AMD Launches 'Istanbul' Processor

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AMD today launched its six-core Istanbul processor, touting its energy efficiency and versatility. For data center operators using AMD servers, the good news is that the six-core Istanbul offers a 34 percent performance boost with the same power usage as AMD’s quad-core Opteron chips.

“With every generation, we get more performance out of the same thermal envelope,” said Leslie Sobon, VP for product marketing at AMD. “That’s a key criteria for us.”

“What we heard from our customers was that they want increased performance per watt and more power efficiency,” added Dirk Meyer, President and CEO of AMD. “We actually exceeded all of our internal expectations. (Istanbul’s) performance per watt is stunning.”

Here’s a closer look at the eneergy management features in the Istanbul processors:

  • Enhanced AMD PowerNow Technology allows each core to vary its frequency based on the specific needs of the application, allowing more precise power management to reduce data center energy consumption.
  • Dual Dynamic Power Managementallows can reduce idle power consumption and allow for per-processor power management in multi-socket systems to decrease power consumption.
  • AMD CoolCore Technology evaluates which parts of the die – the cores, the memory, or both – are needed to support currently running applications. It can cut power to unused transistor areas to reduce power consumption and lower heat generation.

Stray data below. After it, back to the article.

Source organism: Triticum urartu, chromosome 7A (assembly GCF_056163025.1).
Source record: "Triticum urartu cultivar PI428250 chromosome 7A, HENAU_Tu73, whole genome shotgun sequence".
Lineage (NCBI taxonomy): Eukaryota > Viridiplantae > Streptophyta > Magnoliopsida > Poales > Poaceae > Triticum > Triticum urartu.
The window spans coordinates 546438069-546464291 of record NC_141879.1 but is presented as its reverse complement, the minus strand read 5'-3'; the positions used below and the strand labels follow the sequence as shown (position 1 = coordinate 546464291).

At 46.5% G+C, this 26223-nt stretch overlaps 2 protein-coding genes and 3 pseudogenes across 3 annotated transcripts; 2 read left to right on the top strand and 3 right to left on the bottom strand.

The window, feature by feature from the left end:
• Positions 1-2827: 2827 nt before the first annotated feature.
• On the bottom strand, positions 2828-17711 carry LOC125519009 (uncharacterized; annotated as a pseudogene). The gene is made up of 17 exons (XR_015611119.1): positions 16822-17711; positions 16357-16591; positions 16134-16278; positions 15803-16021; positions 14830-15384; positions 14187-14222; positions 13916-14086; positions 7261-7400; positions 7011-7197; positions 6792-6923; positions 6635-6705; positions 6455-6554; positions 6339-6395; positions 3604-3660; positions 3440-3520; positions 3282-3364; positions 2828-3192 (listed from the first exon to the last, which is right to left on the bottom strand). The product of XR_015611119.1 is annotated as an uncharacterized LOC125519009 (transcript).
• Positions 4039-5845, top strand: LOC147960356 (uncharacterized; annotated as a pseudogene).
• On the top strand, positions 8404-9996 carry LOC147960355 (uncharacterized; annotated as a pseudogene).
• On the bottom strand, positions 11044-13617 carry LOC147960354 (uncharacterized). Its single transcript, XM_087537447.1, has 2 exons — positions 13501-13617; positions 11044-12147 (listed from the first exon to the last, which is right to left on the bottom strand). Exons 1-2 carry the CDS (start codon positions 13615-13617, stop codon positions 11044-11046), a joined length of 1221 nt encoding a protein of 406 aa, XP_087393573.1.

• AMD PowerCap Manager provides IT managers the ability to put a cap on the P-state level of the cores via the BIOS, reducing a system’s processor power consumption.
  • AMD Smart Fetch Technology enables inactive cores to write contents of their L1 and L2 caches to the shared L3 cache. This can allow the inactive cores to enter a “halt” state and draw less power, reducing CPU power consumption.

As is customary, the AMD launch was accompanied by partner testimonials and product rollouts, featuring HP, Dell, Cray, Sun, IBM, ZT Systems and, Verari Systems.

About the Author

Rich Miller is the founder and editor-in-chief of Data Center Knowledge, and has been reporting on the data center sector since 2000. He has tracked the growing impact of high-density computing on the power and cooling of data centers, and the resulting push for improved energy efficiency in these facilities.

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